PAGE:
Electrical resistance

When applying a voltage U, in any conductor an electric current of intensity i. For most conductors these two quantities are directly proportional, ie as one increases so does the other.


This constant is called resistance electric conductor (R), which depends on factors such as the nature of the material. When this proportionality is maintained linearly, we call the conductor ohmichaving its value given by:

Being R constant, as stated in Ohm's 1st Law: For ohmic conductors the intensity of the electric current is directly proportional to the voltage (ddp) applied at its terminals.

Electrical resistance can also be characterized as the "difficulty" encountered in passing electric current through a conductor under a certain voltage. In SI the unit adopted for this magnitude is the ohm (Ω), named after German physicist Georg Simon Ohm.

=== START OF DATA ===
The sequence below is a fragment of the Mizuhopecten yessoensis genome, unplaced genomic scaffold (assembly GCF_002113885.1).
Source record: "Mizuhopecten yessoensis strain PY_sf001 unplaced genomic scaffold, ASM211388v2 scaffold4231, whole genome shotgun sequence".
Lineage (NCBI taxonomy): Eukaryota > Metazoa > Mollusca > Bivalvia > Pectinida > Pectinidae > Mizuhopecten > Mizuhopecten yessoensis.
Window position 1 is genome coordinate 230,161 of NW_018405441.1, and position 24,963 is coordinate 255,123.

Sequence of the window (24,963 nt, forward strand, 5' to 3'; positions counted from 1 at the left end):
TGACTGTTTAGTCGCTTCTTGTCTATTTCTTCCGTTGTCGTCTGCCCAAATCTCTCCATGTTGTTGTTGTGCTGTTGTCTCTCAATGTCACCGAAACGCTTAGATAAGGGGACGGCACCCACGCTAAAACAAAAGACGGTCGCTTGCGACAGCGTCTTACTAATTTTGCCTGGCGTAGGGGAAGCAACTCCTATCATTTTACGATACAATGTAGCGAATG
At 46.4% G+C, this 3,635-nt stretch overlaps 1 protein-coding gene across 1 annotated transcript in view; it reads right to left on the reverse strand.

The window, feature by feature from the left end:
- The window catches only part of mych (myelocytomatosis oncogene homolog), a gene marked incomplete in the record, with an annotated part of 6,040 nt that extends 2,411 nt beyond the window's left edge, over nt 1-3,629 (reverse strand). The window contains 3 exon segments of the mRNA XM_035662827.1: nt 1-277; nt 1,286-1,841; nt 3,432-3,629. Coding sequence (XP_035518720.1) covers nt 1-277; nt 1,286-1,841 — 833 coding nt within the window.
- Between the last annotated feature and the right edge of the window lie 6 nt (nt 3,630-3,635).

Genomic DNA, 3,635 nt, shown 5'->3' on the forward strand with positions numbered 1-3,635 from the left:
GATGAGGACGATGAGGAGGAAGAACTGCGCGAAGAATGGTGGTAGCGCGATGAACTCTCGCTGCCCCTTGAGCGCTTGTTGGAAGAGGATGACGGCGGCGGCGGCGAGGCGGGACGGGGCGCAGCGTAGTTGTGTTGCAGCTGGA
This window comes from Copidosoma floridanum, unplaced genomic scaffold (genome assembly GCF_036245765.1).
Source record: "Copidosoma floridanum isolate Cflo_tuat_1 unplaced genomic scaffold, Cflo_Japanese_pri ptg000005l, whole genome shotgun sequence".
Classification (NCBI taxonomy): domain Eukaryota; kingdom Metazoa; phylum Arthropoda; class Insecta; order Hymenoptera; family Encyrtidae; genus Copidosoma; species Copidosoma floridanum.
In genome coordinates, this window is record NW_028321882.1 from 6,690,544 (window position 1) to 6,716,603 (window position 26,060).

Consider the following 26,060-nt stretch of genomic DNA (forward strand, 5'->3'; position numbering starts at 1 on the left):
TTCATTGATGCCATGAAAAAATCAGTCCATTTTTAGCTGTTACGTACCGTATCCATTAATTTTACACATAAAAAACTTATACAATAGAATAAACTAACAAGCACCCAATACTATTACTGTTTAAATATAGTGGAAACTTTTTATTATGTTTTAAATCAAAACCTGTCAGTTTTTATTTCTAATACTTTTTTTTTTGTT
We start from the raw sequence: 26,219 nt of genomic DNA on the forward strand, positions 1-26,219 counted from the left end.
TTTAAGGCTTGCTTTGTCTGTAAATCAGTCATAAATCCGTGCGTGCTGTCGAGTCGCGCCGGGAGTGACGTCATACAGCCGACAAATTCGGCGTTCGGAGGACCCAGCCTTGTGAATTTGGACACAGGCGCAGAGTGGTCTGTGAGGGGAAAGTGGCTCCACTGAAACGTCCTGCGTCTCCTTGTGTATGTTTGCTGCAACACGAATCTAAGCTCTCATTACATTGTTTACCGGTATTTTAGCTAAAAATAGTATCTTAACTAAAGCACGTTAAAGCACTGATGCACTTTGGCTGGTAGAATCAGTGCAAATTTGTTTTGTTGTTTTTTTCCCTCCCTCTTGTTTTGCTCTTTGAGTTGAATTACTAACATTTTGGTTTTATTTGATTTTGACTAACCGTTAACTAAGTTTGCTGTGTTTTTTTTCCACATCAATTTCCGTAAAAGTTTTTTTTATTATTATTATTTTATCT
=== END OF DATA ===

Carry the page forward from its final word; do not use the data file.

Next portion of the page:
You can also define a quantity called Electrical Conductance. (G), as the ease that a current has to pass through a conductor under the given voltage, that is, it is equal to the inverse of the resistance:

And its unit, adopted by SI is siemens (S), where: